- Rating affirmed at B2
- Firm refinancing $2B in loans
- LBO was harbinger of club deals
Even so, the credit rating agency affirmed its B2 rating on the Wayne, Pa., company, which has $7.5 billion of rated debt. In Moody’s system, a B rating is considered speculative and subject to high credit risk.
When SunGard was taken private in August 2005 in an $11.4 billion buyout, it stood as the largest take-private of a technology company ever and the second-largest LBO of any kind. The transaction—led by Silver Lake and including The Blackstone Group LP, Kohlberg, Kravis, Roberts & Co. LP, Providence Equity Partners LLC and HarbourVest Partners LLC—heralded an age of mega deals undertaken by consortia of buyout shops.
Moody’s report came as SunGard taps the debt market to refinance its loans with a new $2 billion loan at a lower spread, as sister service Thomson Reuters Loan Pricing Corp. reported. About a third of SunGard’s revenue comes from its computer back-up business, which provides emergency housing for banks and other businesses that could suffer disruptions as a result of accidents, weather, terrorism or other causes. More than 60 percent comes from its financial systems unit, which offers a range of data processing systems.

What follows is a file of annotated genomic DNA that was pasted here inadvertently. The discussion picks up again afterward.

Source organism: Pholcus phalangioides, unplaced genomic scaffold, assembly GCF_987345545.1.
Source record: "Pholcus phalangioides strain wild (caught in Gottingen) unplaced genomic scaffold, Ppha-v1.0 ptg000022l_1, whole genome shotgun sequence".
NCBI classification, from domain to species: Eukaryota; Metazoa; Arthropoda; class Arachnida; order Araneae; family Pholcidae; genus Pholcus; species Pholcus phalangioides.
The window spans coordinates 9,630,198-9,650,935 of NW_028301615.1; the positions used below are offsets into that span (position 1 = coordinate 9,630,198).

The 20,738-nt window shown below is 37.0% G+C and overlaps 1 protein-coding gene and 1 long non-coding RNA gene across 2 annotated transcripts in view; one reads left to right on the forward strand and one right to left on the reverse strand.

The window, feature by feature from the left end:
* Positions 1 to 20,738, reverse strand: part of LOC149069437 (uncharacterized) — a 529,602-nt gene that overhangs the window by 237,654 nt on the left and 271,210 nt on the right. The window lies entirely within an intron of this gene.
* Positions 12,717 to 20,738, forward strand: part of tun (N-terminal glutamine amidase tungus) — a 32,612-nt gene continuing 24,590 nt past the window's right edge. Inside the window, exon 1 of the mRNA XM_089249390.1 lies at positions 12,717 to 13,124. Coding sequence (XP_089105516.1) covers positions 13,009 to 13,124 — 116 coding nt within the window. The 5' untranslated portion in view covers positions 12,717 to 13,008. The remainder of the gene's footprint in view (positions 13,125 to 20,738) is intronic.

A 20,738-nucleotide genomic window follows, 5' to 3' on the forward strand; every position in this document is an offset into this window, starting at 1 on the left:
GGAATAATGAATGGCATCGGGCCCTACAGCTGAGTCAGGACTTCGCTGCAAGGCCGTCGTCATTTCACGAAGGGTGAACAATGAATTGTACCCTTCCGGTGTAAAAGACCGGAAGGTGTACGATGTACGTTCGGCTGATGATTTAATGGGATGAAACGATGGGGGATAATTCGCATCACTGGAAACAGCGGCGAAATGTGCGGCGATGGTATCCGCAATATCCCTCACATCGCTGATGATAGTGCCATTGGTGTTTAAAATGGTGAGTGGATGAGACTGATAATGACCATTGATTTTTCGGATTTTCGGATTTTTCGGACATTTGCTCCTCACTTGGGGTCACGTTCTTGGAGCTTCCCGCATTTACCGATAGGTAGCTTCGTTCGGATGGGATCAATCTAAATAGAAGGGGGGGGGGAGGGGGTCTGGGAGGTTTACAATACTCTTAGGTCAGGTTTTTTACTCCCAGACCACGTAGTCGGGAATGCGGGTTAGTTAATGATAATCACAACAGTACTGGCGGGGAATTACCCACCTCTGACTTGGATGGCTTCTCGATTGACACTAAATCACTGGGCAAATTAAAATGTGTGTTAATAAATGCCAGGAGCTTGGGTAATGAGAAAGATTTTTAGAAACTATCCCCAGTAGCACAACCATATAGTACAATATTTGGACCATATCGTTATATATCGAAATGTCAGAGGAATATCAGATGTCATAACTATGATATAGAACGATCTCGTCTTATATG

In its most recent earnings report, from the quarter ended Sept. 30, SunGard fell to an operating loss of $279 million, in contrast to operating income of $63 million a year earlier. Revenue fell almost 6 percent to $1.035 billion. The weak third quarter also pulled down the company’s nine-month results, with an operating loss of $122 million reversing operating income of $190 million through the first three quarters of 2011, and revenue down nearly 5 percent to $3.1 billion.
“SunGard has not executed effectively in a recovery/business continuity industry that is otherwise showing growth,” Moody’s said in its rating report. Even so, the ratings agency reported, SunGard reduced its total debt by $1.2 billion to $6.7 billion as of Dec. 31, largely as the result of the company’s sale of its higher education business, using its $1.22 billion proceeds to pay down some of its senior loans. SunGard sold the unit last year for $1.78 billion to buyout shop Hellman & Friedman LLC, which said at the time of the deal’s announcement in August that it planned to combine the business with its portfolio company Datatel, which develops software for colleges and universities.
SunGard also repaid $717 million of other debt last year, Moody’s said. However, this was offset by new debt of $720 million to fund a dividend payment. Sister Web site peHUB reported in December that the payout was the company’s first in seven years of sponsor backing. Moody’s said SunGard’s debt ratio has improved by more than a turn to about 5.7x EBITDA as of Dec. 31, Moody’s said.
Neither SunGard nor Silver Lake replied by deadline to a request for comment.